Stark Challenge for Retail: Shoppers May Not Want More 'Stuff'

A desire for time and experience vs. material goods

May 26, 2017

Retailers are dealing with digital disruption, a population still feeling fragile in the wake of a devastating recession, and an overbuilt infrastructure of physical stores. 

Add to that a growing sense among shoppers that it may be preferable to spend money on experiences, rather than material goods.

That attitude has contributed to the painful downward sales trend at many department stores and apparel chains, leading to shifts in spending toward health, wellness, travel, dining and other nonphysical categories.

A new global survey by GfK quantified this sentiment, asking consumers to weigh the value of experiences vs. possessions. In the US and many other markets, consumers at least paid lip service to the idea that experiences are more important than physical belongings.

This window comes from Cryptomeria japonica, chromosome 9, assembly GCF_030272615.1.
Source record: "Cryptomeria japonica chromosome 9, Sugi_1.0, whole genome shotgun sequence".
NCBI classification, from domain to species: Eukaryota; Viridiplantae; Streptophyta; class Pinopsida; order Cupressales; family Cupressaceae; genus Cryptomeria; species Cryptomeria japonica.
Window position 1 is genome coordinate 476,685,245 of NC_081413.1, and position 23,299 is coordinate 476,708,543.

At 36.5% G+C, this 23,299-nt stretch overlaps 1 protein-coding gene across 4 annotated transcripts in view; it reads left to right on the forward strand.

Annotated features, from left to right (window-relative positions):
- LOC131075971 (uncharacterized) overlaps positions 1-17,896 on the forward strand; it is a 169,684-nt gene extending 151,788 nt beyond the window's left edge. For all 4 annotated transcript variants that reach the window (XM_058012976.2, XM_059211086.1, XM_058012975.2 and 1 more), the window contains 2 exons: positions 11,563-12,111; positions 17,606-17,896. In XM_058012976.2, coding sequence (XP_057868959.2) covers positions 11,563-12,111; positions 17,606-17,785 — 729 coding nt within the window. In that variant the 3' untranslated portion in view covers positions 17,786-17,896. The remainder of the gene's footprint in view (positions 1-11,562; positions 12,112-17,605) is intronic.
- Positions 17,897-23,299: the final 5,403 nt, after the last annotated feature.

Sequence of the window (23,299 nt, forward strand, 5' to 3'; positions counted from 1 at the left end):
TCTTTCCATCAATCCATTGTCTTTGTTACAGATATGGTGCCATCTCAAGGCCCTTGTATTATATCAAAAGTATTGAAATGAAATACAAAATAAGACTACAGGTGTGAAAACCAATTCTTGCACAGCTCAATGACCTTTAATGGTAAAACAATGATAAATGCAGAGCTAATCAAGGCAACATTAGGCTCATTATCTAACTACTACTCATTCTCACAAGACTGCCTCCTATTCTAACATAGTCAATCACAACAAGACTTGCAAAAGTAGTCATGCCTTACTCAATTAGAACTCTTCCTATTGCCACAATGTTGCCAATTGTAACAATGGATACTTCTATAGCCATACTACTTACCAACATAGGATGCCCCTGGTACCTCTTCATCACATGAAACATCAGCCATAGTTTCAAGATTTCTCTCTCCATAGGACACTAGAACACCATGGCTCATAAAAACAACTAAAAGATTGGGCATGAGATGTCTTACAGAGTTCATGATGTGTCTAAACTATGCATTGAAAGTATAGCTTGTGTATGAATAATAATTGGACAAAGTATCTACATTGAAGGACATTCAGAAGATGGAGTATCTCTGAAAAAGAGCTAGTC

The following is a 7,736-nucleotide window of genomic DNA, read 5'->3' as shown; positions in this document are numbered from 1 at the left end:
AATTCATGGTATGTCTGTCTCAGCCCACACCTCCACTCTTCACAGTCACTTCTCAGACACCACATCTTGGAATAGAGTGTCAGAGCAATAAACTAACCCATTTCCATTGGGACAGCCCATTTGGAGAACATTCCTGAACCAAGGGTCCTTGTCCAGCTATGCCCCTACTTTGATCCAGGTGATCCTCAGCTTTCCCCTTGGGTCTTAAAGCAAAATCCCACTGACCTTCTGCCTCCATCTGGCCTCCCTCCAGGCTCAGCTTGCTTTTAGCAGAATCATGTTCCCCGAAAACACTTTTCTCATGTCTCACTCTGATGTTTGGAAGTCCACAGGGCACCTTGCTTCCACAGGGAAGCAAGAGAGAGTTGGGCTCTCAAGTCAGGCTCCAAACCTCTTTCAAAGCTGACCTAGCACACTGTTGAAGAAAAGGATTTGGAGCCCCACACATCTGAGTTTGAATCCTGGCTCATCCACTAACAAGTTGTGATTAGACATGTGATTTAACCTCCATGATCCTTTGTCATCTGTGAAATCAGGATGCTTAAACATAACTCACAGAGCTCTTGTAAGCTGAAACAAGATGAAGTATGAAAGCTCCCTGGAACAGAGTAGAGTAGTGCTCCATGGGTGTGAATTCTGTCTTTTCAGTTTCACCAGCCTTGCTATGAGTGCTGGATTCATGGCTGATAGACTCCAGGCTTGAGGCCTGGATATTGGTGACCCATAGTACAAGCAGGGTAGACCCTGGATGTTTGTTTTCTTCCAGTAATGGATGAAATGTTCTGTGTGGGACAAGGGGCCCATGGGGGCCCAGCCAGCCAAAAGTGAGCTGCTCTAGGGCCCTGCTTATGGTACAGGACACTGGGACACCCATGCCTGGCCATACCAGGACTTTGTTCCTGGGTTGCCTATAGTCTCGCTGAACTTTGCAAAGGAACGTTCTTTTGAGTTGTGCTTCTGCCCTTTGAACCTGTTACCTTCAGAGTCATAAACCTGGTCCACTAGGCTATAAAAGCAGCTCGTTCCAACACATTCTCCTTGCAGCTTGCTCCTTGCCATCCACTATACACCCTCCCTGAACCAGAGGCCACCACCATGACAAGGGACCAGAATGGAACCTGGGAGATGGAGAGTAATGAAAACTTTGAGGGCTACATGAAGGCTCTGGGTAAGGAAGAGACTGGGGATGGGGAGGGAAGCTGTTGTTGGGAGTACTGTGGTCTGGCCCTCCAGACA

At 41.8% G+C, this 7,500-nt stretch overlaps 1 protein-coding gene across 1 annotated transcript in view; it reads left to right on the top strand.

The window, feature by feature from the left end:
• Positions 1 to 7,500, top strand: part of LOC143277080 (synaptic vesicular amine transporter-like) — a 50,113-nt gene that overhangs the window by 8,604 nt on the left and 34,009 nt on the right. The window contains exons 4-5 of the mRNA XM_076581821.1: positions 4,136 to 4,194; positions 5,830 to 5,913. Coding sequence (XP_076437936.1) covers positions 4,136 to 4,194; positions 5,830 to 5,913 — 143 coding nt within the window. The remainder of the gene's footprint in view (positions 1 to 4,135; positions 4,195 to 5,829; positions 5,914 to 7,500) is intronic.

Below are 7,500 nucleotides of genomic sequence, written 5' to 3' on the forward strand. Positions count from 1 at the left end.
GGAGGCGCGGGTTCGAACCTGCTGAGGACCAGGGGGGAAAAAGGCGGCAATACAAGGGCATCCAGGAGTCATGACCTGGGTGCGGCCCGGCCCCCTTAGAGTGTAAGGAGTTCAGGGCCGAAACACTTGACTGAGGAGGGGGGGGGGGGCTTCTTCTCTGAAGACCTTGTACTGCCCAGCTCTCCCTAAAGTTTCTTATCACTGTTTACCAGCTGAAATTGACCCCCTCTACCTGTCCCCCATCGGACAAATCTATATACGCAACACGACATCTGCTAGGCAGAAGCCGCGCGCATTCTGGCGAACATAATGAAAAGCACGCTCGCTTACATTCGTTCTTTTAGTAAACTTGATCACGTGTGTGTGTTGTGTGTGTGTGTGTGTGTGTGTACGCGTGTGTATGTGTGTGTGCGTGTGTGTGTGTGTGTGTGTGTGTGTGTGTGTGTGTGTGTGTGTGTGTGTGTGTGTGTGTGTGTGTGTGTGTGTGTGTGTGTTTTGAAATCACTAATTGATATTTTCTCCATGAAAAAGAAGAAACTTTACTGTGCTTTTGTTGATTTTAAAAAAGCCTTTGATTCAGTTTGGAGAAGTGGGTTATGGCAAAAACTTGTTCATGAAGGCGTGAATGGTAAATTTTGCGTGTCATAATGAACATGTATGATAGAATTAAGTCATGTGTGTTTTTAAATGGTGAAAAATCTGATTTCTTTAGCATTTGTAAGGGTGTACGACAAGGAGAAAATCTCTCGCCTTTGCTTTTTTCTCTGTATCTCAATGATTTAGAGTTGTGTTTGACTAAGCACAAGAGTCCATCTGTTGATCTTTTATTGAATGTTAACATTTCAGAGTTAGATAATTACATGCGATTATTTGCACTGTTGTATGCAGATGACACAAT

It's reasonable to note, of course, that many people might claim to value experiences more than worldly goods, because stating a preference for possessions could make them feel shallow or materialistic.

But a variety of indicators suggest that these attitudes are playing out in terms of actual spending. For example, recent Euromonitor and NPD Group data showed luggage sales outpacing spending on handbags—putting pressure on some companies in the luxury sector.

Meanwhile, mall owners are shifting the mix of their properties away from retail outlets, increasing square footage for properties that offer experiences, such as dining, entertainment and fitness facilities.